Monday, 28 October 2019

Book review: Dying in a Mother Tongue, Roja Chamankar (2018)

An Iranian woman who writes erotic poetry is not something you often come across and, the translator’s introduction tells the reader of this collection, her work is not taught in schools or at universities in her home country. She was born in 1981. This book of hers came out in Persian in 2012 and the English translation was published by the University of Texas at Austin.

When I first began reading this book I felt the sense to be a little overdetermined but then I got into the swing of things and realised that I was dealing with a person with very strong views about the world. You expect such a person to be, at times, unconventional.

There is nothing dry, nothing ironic or understated about Chamankar’s verses. But you do get some outstanding lines. An example of metaphors and images that can appear, at first glance, slightly too strong, and which are coupled with a really striking image is here, in ‘Stand clear’:
I’m detached from myself
from your voice
from my bond with the sparrows
and the moon
who drags the sky down to the earth.
This comes at the beginning of the poem and the protagonist’s feelings are clear: she is fed up with picking up the crumbs her lover leaves for her on the ground. Crumbs, like what sparrows peck at with their beaks. Her bond with the moon is a physical one, one which is native to all women. But the final line sampled here – “the moon / who drags the sky down to the earth” – is masterful. It links up with the first image (crumbs on the ground the sparrows peck at) and adds substance and depth to the feelings that are being communicated as being the protagonist’s (the poet’s feelings).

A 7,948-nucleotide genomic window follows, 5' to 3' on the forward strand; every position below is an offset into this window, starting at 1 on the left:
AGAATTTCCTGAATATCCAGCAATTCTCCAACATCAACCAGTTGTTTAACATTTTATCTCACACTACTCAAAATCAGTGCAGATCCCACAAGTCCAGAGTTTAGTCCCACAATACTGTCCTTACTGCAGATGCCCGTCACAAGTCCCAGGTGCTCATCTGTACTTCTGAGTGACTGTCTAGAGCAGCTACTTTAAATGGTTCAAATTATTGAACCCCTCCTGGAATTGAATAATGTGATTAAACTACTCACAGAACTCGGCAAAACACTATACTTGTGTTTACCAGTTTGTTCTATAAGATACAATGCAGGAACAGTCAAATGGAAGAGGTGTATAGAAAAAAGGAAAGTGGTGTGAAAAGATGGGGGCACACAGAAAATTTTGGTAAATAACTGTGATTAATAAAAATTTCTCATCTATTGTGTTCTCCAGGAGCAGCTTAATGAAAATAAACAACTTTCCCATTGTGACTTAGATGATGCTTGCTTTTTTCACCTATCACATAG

What Chamankar reminded me of when I was reading her poems is poetry published in the late 19th and early 20th centuries when poets gave readers striking and startling imagery but who also, in a classical vein, used historical references to make meaning. I wasn’t clear about the proper nouns that Chamankar deploys in her poetry, and so looked them up. “Zipporah”, a name that appears in ‘On the edge’, was the wife of Moses. “Haliptus” in ‘The Seaweed’s Magic’ has not been indexed by Google. “Dalan” in ‘Bits and pieces of me’ is probably a reference to a town with that name in southwest Iran.

In ‘For Bahar’ you find a reference to the “Strait of Bulhayat” but while no mention of such a place is available on Google’s results pages, "hayat bul" means "find life" in Turkish. This poem contains more or Chamankar's characteristically striking imagery. It is both erotic and patriotic, mixing love of a man with memories of the protagonist’s experiences of war. There is a very striking theme that seems almost Stoic which invokes beauty and its opposite that, when combined in the poem, make existence more poignant. The positive and the negative, the good and the bad. Side by side, like the lovers in their bed.

The poem ends like this:
The sea is more beautiful
when you laugh and water
fills the dimples in your cheeks.  
Now go
pick up the seashell
and hide the sound inside.
The poem had opened with the image of a seashell which, in that case, had carried the protagonist’s voice to her lover. Now, at the end of the poem, the seashell reappears but the meaning of the imagery here is ambiguous, strange, and indirect. There is something sensuous about the final line quoted – this is poetry, after all, and words in poetry are allowed, in fact they are encouraged, to have multiple meanings. But what does the woman who is speaking want the man to do with the shell? With her voice? What does anyone want this woman who is speaking to do with her voice?

Once the shell has been picked up, does she still have a voice? Or perhaps her voice is only meant for the man who holds the shell. Perhaps, as well, finding something positive in acts of violence is the only way to cope with the sorrow they inspire.

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